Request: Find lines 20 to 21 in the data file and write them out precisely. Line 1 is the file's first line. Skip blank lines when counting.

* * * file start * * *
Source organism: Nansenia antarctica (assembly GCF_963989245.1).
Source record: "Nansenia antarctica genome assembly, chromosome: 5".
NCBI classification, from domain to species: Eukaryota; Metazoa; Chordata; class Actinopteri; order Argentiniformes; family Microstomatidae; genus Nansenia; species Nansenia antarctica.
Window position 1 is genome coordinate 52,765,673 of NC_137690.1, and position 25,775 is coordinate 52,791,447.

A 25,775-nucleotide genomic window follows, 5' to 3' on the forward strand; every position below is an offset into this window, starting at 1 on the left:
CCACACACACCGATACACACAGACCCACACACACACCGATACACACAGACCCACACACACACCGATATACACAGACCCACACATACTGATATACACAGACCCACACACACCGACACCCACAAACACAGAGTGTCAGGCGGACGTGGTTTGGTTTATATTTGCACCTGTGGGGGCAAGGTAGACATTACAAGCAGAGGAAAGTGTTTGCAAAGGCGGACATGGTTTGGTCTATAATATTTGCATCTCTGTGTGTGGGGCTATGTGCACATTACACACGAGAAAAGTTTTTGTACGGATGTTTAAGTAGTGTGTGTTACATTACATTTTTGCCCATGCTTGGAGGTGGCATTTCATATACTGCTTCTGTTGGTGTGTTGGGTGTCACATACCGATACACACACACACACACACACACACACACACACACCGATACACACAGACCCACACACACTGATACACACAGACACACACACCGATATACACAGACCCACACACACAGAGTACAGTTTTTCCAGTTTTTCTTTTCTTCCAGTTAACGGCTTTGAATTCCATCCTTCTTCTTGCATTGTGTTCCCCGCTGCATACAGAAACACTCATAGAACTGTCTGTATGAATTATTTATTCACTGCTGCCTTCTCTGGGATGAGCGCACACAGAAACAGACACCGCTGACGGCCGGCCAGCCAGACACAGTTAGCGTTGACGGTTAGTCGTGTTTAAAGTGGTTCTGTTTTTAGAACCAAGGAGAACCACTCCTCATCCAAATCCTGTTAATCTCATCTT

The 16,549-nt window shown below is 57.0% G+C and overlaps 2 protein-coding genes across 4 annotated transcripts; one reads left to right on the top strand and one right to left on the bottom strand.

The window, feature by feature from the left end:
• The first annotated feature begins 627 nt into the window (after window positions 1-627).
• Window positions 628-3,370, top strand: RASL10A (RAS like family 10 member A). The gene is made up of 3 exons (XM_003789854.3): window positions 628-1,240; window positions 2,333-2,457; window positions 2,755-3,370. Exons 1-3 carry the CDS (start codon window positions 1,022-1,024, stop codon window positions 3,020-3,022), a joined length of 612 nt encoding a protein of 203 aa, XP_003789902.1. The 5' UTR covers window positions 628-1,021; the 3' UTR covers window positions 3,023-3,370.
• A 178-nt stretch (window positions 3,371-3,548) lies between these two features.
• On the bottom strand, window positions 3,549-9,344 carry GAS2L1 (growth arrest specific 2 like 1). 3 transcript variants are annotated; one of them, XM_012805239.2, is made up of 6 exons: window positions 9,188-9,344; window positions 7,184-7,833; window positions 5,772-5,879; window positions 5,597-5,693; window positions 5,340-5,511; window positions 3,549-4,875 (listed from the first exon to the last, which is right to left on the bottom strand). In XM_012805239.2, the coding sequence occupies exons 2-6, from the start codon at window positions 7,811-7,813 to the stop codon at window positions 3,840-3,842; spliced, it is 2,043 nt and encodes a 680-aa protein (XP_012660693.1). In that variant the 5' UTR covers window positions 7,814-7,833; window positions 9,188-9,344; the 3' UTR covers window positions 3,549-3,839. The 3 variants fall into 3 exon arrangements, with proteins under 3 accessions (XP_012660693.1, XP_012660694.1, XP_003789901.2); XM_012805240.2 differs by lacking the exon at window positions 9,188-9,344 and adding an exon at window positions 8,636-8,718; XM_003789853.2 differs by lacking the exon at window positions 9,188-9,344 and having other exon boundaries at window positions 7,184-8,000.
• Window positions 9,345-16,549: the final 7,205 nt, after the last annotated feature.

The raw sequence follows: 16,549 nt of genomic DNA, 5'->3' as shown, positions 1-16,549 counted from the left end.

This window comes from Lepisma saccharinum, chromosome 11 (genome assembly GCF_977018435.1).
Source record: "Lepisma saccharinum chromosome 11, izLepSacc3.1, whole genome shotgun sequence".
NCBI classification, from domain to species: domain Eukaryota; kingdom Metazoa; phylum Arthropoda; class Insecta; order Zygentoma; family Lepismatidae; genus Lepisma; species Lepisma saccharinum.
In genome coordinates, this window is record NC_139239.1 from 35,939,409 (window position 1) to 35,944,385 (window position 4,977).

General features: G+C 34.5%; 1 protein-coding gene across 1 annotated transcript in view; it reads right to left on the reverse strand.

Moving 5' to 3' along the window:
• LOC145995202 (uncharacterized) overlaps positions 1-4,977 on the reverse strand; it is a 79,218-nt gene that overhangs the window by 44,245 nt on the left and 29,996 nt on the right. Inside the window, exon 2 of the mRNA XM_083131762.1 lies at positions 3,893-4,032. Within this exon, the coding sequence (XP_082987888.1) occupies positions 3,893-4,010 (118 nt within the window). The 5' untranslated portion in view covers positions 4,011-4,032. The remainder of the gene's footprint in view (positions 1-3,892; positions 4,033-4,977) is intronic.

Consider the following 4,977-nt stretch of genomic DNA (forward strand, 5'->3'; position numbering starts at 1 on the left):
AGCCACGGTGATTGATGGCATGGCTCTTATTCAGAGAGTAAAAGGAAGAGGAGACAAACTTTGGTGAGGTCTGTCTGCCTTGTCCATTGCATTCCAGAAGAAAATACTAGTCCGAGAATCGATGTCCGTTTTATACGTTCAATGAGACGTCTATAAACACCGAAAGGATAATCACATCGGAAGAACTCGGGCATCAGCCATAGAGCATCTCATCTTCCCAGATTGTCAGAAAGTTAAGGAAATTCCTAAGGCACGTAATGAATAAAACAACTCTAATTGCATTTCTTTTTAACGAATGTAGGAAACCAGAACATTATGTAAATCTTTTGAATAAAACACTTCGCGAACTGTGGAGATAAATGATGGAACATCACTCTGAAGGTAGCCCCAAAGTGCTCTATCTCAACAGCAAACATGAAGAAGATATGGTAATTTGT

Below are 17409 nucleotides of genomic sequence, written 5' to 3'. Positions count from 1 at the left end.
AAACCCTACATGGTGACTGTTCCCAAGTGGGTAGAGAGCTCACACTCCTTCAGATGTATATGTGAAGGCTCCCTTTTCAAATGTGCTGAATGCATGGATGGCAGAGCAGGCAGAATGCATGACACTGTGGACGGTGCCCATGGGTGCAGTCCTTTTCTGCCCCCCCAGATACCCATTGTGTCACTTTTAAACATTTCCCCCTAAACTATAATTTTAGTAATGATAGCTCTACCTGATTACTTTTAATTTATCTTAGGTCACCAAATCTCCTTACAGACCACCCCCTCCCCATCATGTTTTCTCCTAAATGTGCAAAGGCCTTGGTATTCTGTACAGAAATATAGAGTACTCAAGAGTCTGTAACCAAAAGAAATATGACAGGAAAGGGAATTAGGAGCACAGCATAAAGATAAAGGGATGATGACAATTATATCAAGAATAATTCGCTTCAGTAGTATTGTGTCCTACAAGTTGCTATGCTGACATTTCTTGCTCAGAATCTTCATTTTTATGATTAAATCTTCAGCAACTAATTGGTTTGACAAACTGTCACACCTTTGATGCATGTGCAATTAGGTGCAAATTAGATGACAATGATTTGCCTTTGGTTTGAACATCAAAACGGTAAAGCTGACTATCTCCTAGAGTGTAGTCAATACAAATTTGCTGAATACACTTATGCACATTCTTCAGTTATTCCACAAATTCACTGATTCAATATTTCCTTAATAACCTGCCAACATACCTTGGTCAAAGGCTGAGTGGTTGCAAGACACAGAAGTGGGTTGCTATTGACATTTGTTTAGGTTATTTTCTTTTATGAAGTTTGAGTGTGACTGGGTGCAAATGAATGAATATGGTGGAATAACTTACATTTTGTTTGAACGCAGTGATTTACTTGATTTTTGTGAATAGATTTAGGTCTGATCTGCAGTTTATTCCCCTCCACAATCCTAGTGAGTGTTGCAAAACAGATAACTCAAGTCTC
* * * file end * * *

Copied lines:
Moving 5' to 3' along the window:
• LOC145995202 (uncharacterized) overlaps positions 1-4,977 on the reverse strand; it is a 79,218-nt gene that overhangs the window by 44,245 nt on the left and 29,996 nt on the right. Inside the window, exon 2 of the mRNA XM_083131762.1 lies at positions 3,893-4,032. Within this exon, the coding sequence (XP_082987888.1) occupies positions 3,893-4,010 (118 nt within the window). The 5' untranslated portion in view covers positions 4,011-4,032. The remainder of the gene's footprint in view (positions 1-3,892; positions 4,033-4,977) is intronic.